In a separate interview with Pittsburgh CBS affiliate KDKA, Mr Obama said, “it’s important for us to make sure that we get out in responsible way, so that we don’t end up having to go back in…but what we don’t want to do is to do it in a way that is just a rush for the exits.”
Meanwhile, Republican candidate Newt Gingrich has said he thinks the U.S. should leave Afghanistan as soon as possible. Candidate Mitt Romney has been critical of Obama for not being more clear about the mission’s goals, but this Washington Post analysis describes his position as not too different from Obama’s.
“As the past days have shown, Republicans face a debate within their party over what to do about a conflict whose objectives are so difficult to define and whose costs have been enormous,” Washington Post reporter Dan Balz wrote.
UPDATE 2:30 p.m.
CNN is reporting that the soldier suspected of killing 16 Afghans was a trained infantry sniper, and that he was injured in a roll-over accident in 2010 in Iraq, suffering a traumatic brain injury. However, he was found fit for duty.
CNN also reports that his family has been moved on to Joint Base Lewis-McChord for their safety.
UPDATE: 2:10 p.m.
A military defense attorney told MSNBC Monday that the solider accused of killing 16 Afghans near Kandahar could face the death penalty. The report described it as “one of the worst cases of alleged mass murder by a U.S. service member since the Vietnam War.”
“Based on what we’re hearing I suspect this will be prosecuted as a death penalty case,” Philip Cave, a Washington-based military defense attorney told msnbc.com. “You’ve got felony murder, and certainly the number of victims and the circumstances -– very young children as victims –- I think there will be sufficient grounds to move forward as a death penalty case.”
UPDATE: 1:47 p.m.
Seattle Times military reporter Hal Bernton, who covered the trial of Staff Sgt. Calvin Gibbs in 2011, said one of the major differences between Gibbs’ crimes and the killings Sunday is that the media had immediate access to the scene in Kandahar.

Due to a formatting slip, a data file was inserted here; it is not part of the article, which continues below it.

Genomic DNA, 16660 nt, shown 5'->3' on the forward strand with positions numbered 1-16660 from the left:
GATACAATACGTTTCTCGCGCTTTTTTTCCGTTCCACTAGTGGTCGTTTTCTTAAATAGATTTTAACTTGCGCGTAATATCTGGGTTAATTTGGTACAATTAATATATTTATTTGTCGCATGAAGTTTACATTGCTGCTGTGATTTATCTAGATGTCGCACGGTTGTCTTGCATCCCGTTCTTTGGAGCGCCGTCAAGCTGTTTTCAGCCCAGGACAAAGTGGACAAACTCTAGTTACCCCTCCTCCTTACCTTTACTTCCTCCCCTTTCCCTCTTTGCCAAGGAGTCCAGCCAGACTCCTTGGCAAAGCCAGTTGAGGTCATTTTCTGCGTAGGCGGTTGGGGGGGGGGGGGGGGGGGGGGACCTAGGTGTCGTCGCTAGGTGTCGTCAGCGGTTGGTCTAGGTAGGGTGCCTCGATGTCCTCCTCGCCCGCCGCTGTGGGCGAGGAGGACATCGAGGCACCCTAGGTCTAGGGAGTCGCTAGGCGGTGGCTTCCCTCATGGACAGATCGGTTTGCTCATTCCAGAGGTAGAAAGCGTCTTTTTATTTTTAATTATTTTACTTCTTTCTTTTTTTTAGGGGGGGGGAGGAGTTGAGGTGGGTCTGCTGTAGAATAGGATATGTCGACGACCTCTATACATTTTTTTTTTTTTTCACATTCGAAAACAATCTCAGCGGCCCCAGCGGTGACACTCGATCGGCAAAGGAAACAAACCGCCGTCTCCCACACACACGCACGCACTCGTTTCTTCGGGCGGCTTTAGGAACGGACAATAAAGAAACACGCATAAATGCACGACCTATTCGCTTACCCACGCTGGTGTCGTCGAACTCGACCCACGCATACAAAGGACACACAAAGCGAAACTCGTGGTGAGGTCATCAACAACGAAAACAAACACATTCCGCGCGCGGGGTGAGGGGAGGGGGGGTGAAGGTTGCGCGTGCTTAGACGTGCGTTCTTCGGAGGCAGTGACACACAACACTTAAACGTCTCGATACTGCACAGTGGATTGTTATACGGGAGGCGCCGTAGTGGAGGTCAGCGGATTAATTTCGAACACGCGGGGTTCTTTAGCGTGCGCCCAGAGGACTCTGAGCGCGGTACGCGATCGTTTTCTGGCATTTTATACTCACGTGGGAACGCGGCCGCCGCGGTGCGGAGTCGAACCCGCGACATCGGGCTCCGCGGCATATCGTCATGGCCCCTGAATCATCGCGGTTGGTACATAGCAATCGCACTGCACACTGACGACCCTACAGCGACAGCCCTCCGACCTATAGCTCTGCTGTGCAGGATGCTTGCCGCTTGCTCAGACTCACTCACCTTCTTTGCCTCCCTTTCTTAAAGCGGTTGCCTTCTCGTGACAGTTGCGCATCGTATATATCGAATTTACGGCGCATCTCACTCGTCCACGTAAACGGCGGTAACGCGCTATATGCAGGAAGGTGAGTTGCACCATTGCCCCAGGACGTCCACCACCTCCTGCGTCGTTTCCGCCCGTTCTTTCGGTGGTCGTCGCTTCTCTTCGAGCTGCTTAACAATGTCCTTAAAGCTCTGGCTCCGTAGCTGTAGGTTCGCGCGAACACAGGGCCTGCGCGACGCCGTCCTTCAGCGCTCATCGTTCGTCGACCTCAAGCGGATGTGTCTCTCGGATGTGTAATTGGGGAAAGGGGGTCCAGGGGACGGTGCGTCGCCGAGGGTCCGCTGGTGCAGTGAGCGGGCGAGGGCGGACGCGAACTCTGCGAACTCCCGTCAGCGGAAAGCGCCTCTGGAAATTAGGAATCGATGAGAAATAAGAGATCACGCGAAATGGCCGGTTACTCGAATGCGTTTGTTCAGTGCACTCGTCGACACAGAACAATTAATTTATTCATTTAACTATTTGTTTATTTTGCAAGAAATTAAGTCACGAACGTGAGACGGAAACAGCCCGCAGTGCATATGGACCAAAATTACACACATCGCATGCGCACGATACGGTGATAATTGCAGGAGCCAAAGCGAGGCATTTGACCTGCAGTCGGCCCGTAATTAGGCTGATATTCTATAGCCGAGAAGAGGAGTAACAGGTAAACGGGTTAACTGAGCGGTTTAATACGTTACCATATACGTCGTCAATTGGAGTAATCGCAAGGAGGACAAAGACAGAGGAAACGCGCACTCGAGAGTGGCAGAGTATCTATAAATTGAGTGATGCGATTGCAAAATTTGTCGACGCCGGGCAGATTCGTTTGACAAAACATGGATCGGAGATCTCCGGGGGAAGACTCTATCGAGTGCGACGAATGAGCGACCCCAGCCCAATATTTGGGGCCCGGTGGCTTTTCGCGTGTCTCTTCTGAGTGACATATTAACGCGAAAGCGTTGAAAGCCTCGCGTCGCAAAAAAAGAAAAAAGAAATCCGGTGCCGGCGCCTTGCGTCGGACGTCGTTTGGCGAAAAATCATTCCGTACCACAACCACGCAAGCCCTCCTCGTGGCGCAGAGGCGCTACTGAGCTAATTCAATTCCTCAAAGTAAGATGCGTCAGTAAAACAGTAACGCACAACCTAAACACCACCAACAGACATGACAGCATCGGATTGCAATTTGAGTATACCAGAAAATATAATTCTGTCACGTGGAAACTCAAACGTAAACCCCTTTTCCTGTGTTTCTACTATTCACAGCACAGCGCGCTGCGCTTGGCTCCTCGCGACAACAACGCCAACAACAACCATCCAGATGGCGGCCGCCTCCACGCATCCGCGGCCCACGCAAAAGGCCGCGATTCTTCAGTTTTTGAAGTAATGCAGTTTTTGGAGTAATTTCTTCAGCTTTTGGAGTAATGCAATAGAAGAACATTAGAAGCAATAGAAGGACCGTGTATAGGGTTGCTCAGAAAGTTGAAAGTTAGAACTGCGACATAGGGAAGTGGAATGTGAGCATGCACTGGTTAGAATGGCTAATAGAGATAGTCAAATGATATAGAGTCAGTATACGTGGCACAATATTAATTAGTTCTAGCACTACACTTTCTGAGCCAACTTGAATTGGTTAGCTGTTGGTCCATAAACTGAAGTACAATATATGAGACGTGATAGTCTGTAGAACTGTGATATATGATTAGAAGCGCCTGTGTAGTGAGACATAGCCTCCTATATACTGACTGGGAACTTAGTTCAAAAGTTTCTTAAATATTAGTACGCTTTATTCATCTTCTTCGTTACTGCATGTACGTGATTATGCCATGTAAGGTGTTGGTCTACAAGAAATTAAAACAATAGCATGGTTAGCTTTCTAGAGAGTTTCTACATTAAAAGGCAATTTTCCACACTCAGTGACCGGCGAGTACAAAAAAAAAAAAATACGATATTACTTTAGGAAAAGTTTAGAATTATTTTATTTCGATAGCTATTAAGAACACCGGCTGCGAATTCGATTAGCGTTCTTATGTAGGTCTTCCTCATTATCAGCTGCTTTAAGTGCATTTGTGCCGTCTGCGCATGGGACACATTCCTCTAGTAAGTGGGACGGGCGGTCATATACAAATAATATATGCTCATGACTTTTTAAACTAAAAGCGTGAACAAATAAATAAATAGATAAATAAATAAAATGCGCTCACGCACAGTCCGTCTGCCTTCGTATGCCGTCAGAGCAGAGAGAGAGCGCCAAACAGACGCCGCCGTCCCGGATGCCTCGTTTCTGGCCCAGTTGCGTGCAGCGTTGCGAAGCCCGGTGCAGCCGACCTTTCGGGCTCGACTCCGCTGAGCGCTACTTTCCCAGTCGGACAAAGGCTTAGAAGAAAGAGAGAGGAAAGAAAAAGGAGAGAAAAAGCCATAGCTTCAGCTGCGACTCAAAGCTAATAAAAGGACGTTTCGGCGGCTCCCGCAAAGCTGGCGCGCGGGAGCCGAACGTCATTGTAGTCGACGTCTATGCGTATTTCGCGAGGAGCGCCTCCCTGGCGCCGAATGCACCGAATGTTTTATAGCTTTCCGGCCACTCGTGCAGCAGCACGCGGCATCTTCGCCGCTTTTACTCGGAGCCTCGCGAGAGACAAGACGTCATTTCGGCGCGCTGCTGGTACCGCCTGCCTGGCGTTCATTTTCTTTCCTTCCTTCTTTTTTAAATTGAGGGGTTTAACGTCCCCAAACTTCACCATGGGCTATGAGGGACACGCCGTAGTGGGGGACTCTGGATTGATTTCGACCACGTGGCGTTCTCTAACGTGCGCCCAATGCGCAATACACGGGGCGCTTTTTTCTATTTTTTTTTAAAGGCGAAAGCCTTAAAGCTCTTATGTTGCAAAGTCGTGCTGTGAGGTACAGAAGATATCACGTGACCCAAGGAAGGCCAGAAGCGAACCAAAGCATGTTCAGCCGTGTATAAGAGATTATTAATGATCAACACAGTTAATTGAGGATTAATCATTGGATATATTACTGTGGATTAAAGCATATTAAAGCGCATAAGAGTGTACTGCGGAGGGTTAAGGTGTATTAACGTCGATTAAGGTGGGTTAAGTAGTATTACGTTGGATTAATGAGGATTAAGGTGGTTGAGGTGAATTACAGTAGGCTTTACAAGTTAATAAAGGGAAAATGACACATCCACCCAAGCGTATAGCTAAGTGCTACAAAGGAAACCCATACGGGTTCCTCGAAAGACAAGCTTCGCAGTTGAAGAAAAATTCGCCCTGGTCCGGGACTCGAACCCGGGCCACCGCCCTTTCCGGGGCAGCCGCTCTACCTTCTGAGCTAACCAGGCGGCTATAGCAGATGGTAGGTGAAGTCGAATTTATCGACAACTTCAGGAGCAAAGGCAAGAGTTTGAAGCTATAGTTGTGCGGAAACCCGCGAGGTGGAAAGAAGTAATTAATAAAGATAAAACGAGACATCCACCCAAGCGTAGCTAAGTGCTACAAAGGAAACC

Watch a video from Pajhwok Afghan News showing aftermath of attack (Warning: graphic images):
Gibbs was convicted in the killing of three unarmed Afghan civilians on three separate occasions. All three killings occurred in remote areas of Afghanistan, and were covered up.
“We didn’t hear about those crimes until well after the fact,” said Bernton, who also knows Afghanistan first-hand — he was embedded with one of the Stryker brigades in 2010.
In the case of the killing Sunday, journalists “learned about it right away and were able to travel to the crime scene,” he said. Not only were reporters able to interview witnesses immediately, but they were also able to take photos of the scene of the crime.
UPDATE: 12:29 p.m.
The Army staff sergeant who allegedly went on a rampage and killed 16 Afghans as they slept in their homes had a traumatic brain injury at one point and had problems at home after his last deployment, officials told ABC News.
An official told ABC News that the soldier has suffered a mild traumatic brain injury (TBI) in the past, either from hitting his head on the hatch of a vehicle or in a car accident. He went through the advanced TBI treatment at Fort Lewis and was deemed to be fine.
He also underwent mental health screening necessary to become a sniper and passed in 2008. He had routine behavioral health screening after that and was cleared, the official said.
According to the report, the man was also having marital troubles.
Here’s video from ABC News:
About The Today File
The Today File is a general news blog featuring real-time coverage of Seattle and the Northwest. It is reported by the news staff of The Seattle Times and edited by Assistant Metro Editor Nick Provenza.